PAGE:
I first came to India in 2016 as part of a diplomatic mission, but arrived with the family to set up camp here in August 2017. Before moving to Mumbai, we met many Indian expats in various countries, and found them to be very interesting and full of character. In addition, Sonia, during her career as a buyer, had plenty of contact with a few textile suppliers; and she maintained contact with them over the years. When our friends and contacts found out that we were coming to India, they were delighted and provided us with tips and advice.
Although we do not find any direct comparisons to the countries we are originally from (New Zealand and Spain), we do feel that India is similar in some ways to Brazil – a large developing country, with a broad mix of races and religions, where people are always keen to celebrate. We also see hints of Portuguese influence in the names of locals, style of some architecture and similarities in many local dishes.
Then and Now
As this was the sixth country we were moving to, we had learnt to not arrive with any preconceptions or expectations. It is always better to reserve judgement about a place until you experience things first-hand. Although we came here with an open mind, we did find it somewhat daunting with three children in tow. Like anywhere, the secret for us is to look for the positive and make the most of it.
Having lived in Sao Paulo for the past four years, the move from one big city to another made the transition easier. We feel that, after the initial shock of the first two months, we have almost found our feet and are starting to enjoy Mumbai.
India on a Platter
We have certainly developed a taste for spices by now – some of our favourite foods are pani puri, samosas, aloo tikki, and dal makhani. We are also fans of naan and pappadam with chutney. For dessert, we like kulfi.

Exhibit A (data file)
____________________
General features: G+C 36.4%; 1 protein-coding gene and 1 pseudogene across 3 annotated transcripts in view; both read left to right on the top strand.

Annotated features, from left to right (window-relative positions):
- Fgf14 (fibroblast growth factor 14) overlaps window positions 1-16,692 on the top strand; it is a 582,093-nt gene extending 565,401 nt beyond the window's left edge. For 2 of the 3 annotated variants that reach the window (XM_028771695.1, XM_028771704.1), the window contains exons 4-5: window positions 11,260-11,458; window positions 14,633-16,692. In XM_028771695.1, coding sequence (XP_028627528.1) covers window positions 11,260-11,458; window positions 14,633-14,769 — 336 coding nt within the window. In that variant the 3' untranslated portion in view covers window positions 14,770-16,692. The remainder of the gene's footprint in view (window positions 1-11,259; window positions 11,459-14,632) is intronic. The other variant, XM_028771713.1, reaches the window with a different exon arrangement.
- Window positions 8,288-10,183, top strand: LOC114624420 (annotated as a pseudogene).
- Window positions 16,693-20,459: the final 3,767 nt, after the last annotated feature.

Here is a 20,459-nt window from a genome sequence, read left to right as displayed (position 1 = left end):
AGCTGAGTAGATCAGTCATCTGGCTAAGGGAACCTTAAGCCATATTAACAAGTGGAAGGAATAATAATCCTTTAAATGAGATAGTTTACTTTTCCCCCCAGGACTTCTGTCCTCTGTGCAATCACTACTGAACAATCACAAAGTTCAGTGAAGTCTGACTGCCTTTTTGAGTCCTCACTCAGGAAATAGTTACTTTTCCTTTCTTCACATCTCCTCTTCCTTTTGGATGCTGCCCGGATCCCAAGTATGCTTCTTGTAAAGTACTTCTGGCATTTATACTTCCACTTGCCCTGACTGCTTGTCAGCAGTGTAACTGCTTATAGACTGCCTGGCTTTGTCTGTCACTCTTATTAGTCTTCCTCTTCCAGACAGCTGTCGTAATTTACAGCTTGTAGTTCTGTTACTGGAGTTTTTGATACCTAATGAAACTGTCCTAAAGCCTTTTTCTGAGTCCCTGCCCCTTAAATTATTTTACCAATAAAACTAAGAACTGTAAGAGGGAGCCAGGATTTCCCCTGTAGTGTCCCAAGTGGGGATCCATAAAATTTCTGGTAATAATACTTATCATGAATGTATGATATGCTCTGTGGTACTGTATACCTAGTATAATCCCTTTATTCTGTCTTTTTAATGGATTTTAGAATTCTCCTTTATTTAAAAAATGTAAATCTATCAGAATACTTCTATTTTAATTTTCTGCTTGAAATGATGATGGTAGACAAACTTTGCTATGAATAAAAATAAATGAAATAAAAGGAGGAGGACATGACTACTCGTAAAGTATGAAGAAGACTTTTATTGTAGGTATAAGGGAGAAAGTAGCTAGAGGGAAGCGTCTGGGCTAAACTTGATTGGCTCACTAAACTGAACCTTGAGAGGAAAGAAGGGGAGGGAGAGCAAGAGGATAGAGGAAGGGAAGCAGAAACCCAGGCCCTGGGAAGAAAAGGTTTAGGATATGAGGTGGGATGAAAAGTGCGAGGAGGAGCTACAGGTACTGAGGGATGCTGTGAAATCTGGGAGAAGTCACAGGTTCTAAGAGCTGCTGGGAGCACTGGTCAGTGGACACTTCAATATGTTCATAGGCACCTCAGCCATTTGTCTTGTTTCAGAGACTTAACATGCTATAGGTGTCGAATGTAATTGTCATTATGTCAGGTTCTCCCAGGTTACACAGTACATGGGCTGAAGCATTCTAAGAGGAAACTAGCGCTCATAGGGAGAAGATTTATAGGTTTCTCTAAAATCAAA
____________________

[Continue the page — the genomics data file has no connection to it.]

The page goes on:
We joined the Ganesh Chaturthi celebrations held at the end of August. We were lucky to receive an invitation to the immersion ceremony at Chowpatty Beach. It was an amazing experience – very colourful – and we were impressed by the large, mixed crowd that the festival brings together.
Sonia also participated in a Hindu puja called karva chauth, where women fast and pray for their husband. She was part of the whole ritual of singing the song while performing the pheris, which is passing their thalis or plates around in a circle. The event was very different from anything I have done before. We stayed in Mumbai for Diwali and enjoyed the light shows and decorations.
We have only had time to visit Goa, where we stayed at a very nice resort by the beach. We did a day tour of Old Goa and the churches, visited a Hindu temple and Fort Aguada. We also visited an old colonial Portuguese mansion. We enjoyed the local cuisine and learnt about the history of the region. We have planned our next trip to the Golden Triangle and look forward to experiencing the wonders of North India.
The contrasting colours and the people of India, which is what we believe it make it so special.
I Am Taking Home…
At this stage, it is hard to pinpoint exactly what we would take from India…perhaps a greater appreciation for life and for the blessings we have.